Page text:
"Governments can't call it gambling (because the items "won" have no value), but they can legislate and require game publishers to show the odds of receiving each item," Pachter says. "That's about as far as I expect it to go, and I suppose that when players learn that a Ronaldo card in FIFA Ultimate Team is a 1:100 chance, there may be some impact on card sales. However, most people 'get' it and know that nothing is guaranteed."
"It's dumb of the industry to say 'This is wrong' and nothing else"
Even if loot boxes were restricted by governments, Pachter believes most games could move over to the season pass model.
"Loot boxes aren't necessary, and I'm confident that if the legislation/regulation is unpalatable, every game will figure out another way to sell in-game items," he says.
However, Pachter doesn't think much of the way some of the big players in the industry have been responding to concerns over loot boxes.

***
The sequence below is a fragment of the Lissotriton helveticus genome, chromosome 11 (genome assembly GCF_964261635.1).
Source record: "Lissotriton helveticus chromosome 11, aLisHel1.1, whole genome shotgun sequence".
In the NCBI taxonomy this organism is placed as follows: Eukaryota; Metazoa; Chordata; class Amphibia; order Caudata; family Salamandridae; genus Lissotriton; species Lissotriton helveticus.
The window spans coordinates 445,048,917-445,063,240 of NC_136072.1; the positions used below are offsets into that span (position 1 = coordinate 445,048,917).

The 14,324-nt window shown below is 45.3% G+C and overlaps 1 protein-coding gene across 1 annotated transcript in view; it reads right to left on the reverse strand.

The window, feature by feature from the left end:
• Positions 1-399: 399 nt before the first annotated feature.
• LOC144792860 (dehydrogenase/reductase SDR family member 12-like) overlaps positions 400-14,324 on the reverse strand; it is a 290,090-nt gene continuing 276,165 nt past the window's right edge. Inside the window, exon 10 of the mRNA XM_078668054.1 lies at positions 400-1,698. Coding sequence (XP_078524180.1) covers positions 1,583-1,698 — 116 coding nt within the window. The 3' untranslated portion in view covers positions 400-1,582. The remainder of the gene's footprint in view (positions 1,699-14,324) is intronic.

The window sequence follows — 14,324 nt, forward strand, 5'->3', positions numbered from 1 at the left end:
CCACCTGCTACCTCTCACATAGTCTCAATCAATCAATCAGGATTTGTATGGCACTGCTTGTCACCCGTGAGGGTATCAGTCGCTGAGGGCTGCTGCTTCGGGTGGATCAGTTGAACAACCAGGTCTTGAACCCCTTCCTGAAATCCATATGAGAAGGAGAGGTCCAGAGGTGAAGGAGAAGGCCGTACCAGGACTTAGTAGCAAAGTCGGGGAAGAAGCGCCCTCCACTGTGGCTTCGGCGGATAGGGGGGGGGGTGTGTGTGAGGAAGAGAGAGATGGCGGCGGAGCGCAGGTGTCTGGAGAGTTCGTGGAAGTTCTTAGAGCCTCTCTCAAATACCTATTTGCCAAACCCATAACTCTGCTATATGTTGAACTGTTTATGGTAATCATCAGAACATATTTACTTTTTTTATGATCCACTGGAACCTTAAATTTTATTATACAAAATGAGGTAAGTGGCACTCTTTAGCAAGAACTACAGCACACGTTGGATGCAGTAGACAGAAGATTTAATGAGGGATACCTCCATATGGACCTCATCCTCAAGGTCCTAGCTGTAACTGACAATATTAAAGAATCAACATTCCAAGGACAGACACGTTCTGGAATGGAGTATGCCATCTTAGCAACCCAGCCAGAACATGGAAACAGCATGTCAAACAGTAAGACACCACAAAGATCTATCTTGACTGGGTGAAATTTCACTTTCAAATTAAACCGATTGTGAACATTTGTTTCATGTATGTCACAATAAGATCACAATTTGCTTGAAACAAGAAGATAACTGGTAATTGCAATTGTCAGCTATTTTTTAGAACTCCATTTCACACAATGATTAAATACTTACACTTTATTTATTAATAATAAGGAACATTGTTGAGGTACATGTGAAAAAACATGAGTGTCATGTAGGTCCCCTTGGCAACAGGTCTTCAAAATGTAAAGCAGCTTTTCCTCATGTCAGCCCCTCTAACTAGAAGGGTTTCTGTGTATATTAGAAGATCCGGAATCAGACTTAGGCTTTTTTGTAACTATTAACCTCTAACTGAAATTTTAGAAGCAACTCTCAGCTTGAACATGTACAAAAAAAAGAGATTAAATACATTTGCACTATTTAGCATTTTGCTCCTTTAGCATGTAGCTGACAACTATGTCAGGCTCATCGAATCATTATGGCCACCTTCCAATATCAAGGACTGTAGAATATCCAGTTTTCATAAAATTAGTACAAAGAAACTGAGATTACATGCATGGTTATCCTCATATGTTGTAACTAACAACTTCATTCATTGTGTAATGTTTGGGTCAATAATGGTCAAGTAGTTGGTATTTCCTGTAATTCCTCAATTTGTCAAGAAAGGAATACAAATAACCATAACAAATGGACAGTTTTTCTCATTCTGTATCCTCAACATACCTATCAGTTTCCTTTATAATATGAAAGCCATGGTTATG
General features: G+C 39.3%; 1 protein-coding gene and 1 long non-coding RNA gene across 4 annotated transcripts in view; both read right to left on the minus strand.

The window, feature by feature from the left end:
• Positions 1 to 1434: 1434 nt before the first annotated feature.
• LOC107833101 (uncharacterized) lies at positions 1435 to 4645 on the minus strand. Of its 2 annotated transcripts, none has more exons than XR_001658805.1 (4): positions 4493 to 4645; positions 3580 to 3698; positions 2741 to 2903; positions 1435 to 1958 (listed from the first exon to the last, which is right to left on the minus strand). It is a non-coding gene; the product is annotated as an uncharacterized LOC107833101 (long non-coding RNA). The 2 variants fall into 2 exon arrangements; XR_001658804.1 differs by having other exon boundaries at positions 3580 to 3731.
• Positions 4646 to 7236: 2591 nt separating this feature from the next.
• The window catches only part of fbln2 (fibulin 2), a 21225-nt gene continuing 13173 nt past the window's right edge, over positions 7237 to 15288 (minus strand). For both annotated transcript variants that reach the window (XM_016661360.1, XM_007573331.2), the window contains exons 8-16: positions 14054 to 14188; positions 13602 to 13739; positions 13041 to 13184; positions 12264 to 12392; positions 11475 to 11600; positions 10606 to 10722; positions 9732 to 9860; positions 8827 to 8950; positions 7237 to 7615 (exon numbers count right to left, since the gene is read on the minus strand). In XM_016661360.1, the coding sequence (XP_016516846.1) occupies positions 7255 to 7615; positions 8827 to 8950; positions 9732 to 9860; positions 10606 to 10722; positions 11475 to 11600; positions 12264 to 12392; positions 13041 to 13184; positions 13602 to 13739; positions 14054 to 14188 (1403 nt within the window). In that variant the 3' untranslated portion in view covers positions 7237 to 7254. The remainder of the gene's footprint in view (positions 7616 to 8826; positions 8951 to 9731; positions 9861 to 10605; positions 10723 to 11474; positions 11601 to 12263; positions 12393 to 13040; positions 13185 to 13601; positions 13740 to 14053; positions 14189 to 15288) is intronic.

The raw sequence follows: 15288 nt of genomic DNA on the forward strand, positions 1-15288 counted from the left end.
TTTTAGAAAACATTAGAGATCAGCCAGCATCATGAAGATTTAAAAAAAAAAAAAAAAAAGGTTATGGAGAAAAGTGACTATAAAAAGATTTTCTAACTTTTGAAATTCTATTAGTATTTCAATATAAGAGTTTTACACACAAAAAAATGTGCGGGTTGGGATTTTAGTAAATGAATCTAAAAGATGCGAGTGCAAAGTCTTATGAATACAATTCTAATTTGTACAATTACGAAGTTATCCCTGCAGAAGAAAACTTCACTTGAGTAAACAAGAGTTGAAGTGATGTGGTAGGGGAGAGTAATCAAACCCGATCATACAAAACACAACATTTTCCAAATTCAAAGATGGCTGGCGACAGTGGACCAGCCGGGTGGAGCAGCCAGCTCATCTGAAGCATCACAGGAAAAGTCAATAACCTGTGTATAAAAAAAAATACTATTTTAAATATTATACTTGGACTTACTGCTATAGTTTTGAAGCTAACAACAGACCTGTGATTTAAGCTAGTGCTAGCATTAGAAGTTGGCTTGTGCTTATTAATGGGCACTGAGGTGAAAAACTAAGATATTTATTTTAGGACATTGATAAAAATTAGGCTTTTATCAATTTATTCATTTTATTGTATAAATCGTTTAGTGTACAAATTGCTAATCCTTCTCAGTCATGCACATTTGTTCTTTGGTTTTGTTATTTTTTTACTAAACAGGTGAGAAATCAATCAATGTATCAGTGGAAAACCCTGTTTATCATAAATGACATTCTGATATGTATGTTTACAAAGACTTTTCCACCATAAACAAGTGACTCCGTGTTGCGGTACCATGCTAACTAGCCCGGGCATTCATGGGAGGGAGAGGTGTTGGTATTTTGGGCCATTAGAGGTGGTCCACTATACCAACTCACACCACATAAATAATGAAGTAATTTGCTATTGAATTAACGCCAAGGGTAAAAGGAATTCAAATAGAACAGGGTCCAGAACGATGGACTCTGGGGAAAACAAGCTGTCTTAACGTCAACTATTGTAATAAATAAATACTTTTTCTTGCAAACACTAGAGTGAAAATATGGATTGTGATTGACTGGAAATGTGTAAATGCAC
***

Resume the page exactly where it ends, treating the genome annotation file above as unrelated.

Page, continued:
"It's dumb of the industry to say 'This is wrong' and nothing else," Pachter says. "They should be more like [Facebook CEO Mark] Zuckerberg with potential privacy regulation, and say 'Let us work with you to come up with a mutually agreeable solution.'"
Industry consultant Nicholas Lovell has considered the issue at some length, having devoted an entire chapter of his recent book Pyramid of Game Design to ethical design in the modern world.
"I fear we won't [self-regulate], and that government will have to step it"
"There are only four groups who can change how loot boxes are implemented in games: players, developers, platforms, governments," Lovell tells us. "It's impossible for players to do: while it's easy to say 'vote with your wallets,' egregious abuses can only be addressed by those with power. Developers may by-and-large want to do the right thing, but when there are a million apps on stores, there will some bad actors. I think it is unlikely we can trust developers to solve this issue alone.
"That leaves platforms and regulators. I want the platforms to be the answer. The industry managed to effectively self-regulate over age-ratings, and I would like to see that happen again over loot boxes (which can be a lot of fun). But I fear we won't, and that government will have to step it. They are unlikely to take a nuanced approach and the unintended consequences could be significant."